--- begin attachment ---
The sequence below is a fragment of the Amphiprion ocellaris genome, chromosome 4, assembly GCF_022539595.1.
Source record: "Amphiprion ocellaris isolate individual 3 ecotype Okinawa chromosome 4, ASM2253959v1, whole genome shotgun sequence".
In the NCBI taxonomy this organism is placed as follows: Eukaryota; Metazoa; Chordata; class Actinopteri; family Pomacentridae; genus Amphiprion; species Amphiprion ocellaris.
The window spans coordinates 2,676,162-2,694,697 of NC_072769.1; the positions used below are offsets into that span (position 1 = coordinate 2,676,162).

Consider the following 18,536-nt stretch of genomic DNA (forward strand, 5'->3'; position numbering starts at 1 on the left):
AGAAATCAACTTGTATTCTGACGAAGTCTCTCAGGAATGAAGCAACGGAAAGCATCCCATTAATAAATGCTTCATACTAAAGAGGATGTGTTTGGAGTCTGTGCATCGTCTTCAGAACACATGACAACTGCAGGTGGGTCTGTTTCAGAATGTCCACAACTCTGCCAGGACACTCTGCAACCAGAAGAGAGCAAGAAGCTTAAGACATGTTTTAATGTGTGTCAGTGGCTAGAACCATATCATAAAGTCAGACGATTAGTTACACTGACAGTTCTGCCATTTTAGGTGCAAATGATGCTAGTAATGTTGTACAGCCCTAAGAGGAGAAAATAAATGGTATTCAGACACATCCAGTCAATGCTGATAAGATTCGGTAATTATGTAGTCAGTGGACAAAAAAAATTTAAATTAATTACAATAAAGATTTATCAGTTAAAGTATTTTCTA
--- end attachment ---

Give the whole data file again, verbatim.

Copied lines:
The sequence below is a fragment of the Amphiprion ocellaris genome, chromosome 4, assembly GCF_022539595.1.
Source record: "Amphiprion ocellaris isolate individual 3 ecotype Okinawa chromosome 4, ASM2253959v1, whole genome shotgun sequence".
In the NCBI taxonomy this organism is placed as follows: Eukaryota; Metazoa; Chordata; class Actinopteri; family Pomacentridae; genus Amphiprion; species Amphiprion ocellaris.
The window spans coordinates 2,676,162-2,694,697 of NC_072769.1; the positions used below are offsets into that span (position 1 = coordinate 2,676,162).

Consider the following 18,536-nt stretch of genomic DNA (forward strand, 5'->3'; position numbering starts at 1 on the left):
AGAAATCAACTTGTATTCTGACGAAGTCTCTCAGGAATGAAGCAACGGAAAGCATCCCATTAATAAATGCTTCATACTAAAGAGGATGTGTTTGGAGTCTGTGCATCGTCTTCAGAACACATGACAACTGCAGGTGGGTCTGTTTCAGAATGTCCACAACTCTGCCAGGACACTCTGCAACCAGAAGAGAGCAAGAAGCTTAAGACATGTTTTAATGTGTGTCAGTGGCTAGAACCATATCATAAAGTCAGACGATTAGTTACACTGACAGTTCTGCCATTTTAGGTGCAAATGATGCTAGTAATGTTGTACAGCCCTAAGAGGAGAAAATAAATGGTATTCAGACACATCCAGTCAATGCTGATAAGATTCGGTAATTATGTAGTCAGTGGACAAAAAAAATTTAAATTAATTACAATAAAGATTTATCAGTTAAAGTATTTTCTA